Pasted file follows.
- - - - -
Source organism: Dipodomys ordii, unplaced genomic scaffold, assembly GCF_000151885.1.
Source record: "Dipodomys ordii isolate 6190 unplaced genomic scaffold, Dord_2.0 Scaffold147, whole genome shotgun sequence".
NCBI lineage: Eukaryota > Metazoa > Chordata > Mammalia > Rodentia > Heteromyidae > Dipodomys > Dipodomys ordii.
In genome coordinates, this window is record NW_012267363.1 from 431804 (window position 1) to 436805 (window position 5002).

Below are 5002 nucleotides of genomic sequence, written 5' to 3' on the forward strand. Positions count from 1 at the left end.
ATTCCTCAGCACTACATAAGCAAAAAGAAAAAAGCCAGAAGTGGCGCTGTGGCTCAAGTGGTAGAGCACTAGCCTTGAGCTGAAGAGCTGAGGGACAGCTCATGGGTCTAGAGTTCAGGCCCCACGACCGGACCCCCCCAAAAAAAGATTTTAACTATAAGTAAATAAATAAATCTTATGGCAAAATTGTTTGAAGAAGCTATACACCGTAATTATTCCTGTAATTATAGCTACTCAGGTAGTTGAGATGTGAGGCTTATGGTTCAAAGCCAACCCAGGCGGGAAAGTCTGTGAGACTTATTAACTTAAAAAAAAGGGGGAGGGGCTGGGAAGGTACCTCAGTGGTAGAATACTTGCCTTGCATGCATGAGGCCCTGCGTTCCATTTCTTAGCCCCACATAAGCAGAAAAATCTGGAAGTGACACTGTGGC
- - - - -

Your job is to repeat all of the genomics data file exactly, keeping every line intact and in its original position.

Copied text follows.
Source organism: Dipodomys ordii, unplaced genomic scaffold, assembly GCF_000151885.1.
Source record: "Dipodomys ordii isolate 6190 unplaced genomic scaffold, Dord_2.0 Scaffold147, whole genome shotgun sequence".
NCBI lineage: Eukaryota > Metazoa > Chordata > Mammalia > Rodentia > Heteromyidae > Dipodomys > Dipodomys ordii.
In genome coordinates, this window is record NW_012267363.1 from 431804 (window position 1) to 436805 (window position 5002).

Below are 5002 nucleotides of genomic sequence, written 5' to 3' on the forward strand. Positions count from 1 at the left end.
ATTCCTCAGCACTACATAAGCAAAAAGAAAAAAGCCAGAAGTGGCGCTGTGGCTCAAGTGGTAGAGCACTAGCCTTGAGCTGAAGAGCTGAGGGACAGCTCATGGGTCTAGAGTTCAGGCCCCACGACCGGACCCCCCCAAAAAAAGATTTTAACTATAAGTAAATAAATAAATCTTATGGCAAAATTGTTTGAAGAAGCTATACACCGTAATTATTCCTGTAATTATAGCTACTCAGGTAGTTGAGATGTGAGGCTTATGGTTCAAAGCCAACCCAGGCGGGAAAGTCTGTGAGACTTATTAACTTAAAAAAAAGGGGGAGGGGCTGGGAAGGTACCTCAGTGGTAGAATACTTGCCTTGCATGCATGAGGCCCTGCGTTCCATTTCTTAGCCCCACATAAGCAGAAAAATCTGGAAGTGACACTGTGGC